COMPARISON OF EPHIDRINE INFUSION WITH FLUID PRELOADING: PREVENTION OF HYPPOTENSION DURING CAESAREAN SECTION UNDER SUB ARACHNOID BLOCK
Lt. Col. Apple Mahmud Anwar*, Lt. Col. Nasrin Hasan and Lt. Col. Abu Hasnat MD Habibur Rahman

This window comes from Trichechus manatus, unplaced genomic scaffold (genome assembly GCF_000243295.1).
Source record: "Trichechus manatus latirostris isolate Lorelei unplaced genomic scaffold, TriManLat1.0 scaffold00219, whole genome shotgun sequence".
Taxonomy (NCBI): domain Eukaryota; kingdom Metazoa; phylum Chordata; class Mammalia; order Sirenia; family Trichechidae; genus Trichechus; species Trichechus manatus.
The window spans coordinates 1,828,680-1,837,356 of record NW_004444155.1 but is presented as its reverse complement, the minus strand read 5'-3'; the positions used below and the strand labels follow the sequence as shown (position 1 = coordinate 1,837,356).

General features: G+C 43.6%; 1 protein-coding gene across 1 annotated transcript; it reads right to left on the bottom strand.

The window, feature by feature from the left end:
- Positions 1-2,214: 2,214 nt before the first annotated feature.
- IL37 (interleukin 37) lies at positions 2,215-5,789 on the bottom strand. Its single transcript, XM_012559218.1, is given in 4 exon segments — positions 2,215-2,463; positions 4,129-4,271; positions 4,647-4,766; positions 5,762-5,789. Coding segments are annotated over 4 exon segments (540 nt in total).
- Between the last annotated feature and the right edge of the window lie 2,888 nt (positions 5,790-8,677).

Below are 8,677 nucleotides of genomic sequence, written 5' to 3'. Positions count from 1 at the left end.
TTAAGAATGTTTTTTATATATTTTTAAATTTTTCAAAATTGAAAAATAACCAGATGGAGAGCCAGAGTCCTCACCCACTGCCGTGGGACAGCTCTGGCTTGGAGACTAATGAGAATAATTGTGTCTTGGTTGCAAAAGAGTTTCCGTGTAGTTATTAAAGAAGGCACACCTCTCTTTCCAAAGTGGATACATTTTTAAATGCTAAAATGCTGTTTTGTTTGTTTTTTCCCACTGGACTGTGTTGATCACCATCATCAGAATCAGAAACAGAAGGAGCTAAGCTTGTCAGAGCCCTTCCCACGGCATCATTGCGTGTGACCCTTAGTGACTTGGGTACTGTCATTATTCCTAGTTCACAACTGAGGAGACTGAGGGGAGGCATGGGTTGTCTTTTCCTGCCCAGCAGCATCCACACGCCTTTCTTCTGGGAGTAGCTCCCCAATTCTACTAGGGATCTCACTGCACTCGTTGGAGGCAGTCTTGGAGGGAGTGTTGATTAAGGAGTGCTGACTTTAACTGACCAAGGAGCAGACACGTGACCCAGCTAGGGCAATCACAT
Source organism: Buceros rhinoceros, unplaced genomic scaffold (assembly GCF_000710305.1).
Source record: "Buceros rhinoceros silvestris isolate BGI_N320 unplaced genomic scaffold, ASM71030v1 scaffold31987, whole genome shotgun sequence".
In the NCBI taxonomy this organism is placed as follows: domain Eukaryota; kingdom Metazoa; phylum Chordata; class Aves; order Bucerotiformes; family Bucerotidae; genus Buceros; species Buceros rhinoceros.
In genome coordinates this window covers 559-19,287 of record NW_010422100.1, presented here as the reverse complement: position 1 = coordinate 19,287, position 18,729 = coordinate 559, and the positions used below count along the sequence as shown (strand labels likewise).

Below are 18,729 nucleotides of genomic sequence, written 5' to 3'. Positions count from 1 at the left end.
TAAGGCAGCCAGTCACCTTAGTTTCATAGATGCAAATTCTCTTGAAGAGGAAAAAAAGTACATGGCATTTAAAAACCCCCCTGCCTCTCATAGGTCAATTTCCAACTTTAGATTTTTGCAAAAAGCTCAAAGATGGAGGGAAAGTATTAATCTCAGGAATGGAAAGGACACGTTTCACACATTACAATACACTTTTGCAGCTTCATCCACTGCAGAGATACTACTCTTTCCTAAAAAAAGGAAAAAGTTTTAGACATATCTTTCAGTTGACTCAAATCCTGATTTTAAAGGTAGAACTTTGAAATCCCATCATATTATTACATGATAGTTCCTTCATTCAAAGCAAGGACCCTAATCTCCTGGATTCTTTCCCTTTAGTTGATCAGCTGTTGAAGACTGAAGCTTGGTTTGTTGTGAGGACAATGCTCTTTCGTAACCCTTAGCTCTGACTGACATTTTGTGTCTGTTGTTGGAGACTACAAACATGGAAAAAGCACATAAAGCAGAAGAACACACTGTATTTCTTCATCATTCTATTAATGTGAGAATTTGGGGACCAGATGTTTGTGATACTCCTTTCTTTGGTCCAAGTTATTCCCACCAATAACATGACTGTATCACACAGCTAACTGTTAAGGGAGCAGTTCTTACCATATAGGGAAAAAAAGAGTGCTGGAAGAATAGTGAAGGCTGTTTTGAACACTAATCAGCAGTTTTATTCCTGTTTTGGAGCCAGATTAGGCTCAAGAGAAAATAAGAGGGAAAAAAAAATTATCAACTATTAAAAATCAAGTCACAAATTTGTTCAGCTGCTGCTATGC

Subarachnoid block in caesarean section has become a popular technique. Its popularity has grown further due to introduction of narrower gauge spinal needle. This has remarkably lessened the incidences of postdural puncture headache. But the most common serious problem associated with subarachnoid block in caesarean section is rapid onset of profound hypotension. The anaesthetic texts continue to emphasize both uterine displacement and intravenous volume preloading prophylactic measures to reduce the incidence of hypotension. Recent invasive studies have confirmed the decrease in cardiac output associated with the supine position and hence, the mandatory use of lateral tilt. However the incidences of hypotension varying between 4.1% and 83%, may compromise the welfare of both mother and foetus. The acceptable explanation of these are excess peripheral vasodilatation resulting from sympathetic block leading to decreased venous return enhanced by pre-existing pregnancy induced low vessel tone, induced by falling of gravid uterus on inferior vena cava. Marx and co-workers suggested that hypoglycaemia might be a factor involved in the genesis of hypotension during regional anaesthesia, especially when the parturients fasting period is prolonged beyond 11 hours. Various prophylactic measures have been taken to prevent the incidence and severity of hypotension andrelated untoward effects include intravascular volume expansion using IV fluid (preload) immediately before spinal anaesthesia, use of left lateral tilt or manual uterine displacement, or both, and administration of IV fluids and IM or IV vasopressor drugs both prophylactically and in response to the cardiovascular changes subsequent to neural block. The rate of administration, total volume and type of fluid used remain controversial. Volumes in excess of 2 litre have been infused rapidly and while the normal healthy patient can tolerate this without difficulty, there may be problems if practice routinely. Colloids may stay in the intravascular compartment longer but is more expensive and some of the solutions confer small but significant risk of anaphylaxis. It may also affect blood grouping and cross-matching, so caesarian section patient where blood transfusion is essential may be problematic. The aim of the study was to evaluate the efficacy of ephedrine infusion to replace the conventional preblock crystalloid administration in reducing the incidence of hypotension during spinal Anaesthesia.
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